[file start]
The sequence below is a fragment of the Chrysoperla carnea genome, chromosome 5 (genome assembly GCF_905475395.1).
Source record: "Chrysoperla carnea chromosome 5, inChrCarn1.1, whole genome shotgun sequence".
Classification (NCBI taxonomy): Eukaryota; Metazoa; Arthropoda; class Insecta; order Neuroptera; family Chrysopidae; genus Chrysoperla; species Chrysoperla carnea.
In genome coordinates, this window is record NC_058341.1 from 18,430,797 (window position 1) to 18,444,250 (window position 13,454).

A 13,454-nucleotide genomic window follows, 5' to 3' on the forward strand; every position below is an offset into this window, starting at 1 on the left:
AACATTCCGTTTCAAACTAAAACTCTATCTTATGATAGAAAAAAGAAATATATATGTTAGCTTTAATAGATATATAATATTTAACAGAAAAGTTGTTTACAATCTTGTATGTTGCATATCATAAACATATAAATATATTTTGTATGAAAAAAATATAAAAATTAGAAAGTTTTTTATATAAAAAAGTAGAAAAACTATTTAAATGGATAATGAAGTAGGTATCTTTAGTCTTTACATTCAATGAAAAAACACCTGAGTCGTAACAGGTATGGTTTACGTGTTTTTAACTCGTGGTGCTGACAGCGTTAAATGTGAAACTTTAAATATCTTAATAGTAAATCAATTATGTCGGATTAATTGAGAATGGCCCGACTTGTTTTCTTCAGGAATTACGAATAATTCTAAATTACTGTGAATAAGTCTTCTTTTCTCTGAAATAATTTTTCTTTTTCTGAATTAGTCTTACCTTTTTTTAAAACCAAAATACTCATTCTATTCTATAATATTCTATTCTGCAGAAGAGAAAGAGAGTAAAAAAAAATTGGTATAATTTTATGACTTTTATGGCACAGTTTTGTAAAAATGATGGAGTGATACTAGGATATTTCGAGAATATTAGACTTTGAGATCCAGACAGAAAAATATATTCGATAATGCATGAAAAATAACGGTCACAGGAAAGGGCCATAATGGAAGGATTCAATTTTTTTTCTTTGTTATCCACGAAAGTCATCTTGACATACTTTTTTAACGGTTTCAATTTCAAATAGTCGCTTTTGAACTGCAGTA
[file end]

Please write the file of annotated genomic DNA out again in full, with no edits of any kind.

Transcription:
The sequence below is a fragment of the Chrysoperla carnea genome, chromosome 5 (genome assembly GCF_905475395.1).
Source record: "Chrysoperla carnea chromosome 5, inChrCarn1.1, whole genome shotgun sequence".
Classification (NCBI taxonomy): Eukaryota; Metazoa; Arthropoda; class Insecta; order Neuroptera; family Chrysopidae; genus Chrysoperla; species Chrysoperla carnea.
In genome coordinates, this window is record NC_058341.1 from 18,430,797 (window position 1) to 18,444,250 (window position 13,454).

A 13,454-nucleotide genomic window follows, 5' to 3' on the forward strand; every position below is an offset into this window, starting at 1 on the left:
AACATTCCGTTTCAAACTAAAACTCTATCTTATGATAGAAAAAAGAAATATATATGTTAGCTTTAATAGATATATAATATTTAACAGAAAAGTTGTTTACAATCTTGTATGTTGCATATCATAAACATATAAATATATTTTGTATGAAAAAAATATAAAAATTAGAAAGTTTTTTATATAAAAAAGTAGAAAAACTATTTAAATGGATAATGAAGTAGGTATCTTTAGTCTTTACATTCAATGAAAAAACACCTGAGTCGTAACAGGTATGGTTTACGTGTTTTTAACTCGTGGTGCTGACAGCGTTAAATGTGAAACTTTAAATATCTTAATAGTAAATCAATTATGTCGGATTAATTGAGAATGGCCCGACTTGTTTTCTTCAGGAATTACGAATAATTCTAAATTACTGTGAATAAGTCTTCTTTTCTCTGAAATAATTTTTCTTTTTCTGAATTAGTCTTACCTTTTTTTAAAACCAAAATACTCATTCTATTCTATAATATTCTATTCTGCAGAAGAGAAAGAGAGTAAAAAAAAATTGGTATAATTTTATGACTTTTATGGCACAGTTTTGTAAAAATGATGGAGTGATACTAGGATATTTCGAGAATATTAGACTTTGAGATCCAGACAGAAAAATATATTCGATAATGCATGAAAAATAACGGTCACAGGAAAGGGCCATAATGGAAGGATTCAATTTTTTTTCTTTGTTATCCACGAAAGTCATCTTGACATACTTTTTTAACGGTTTCAATTTCAAATAGTCGCTTTTGAACTGCAGTA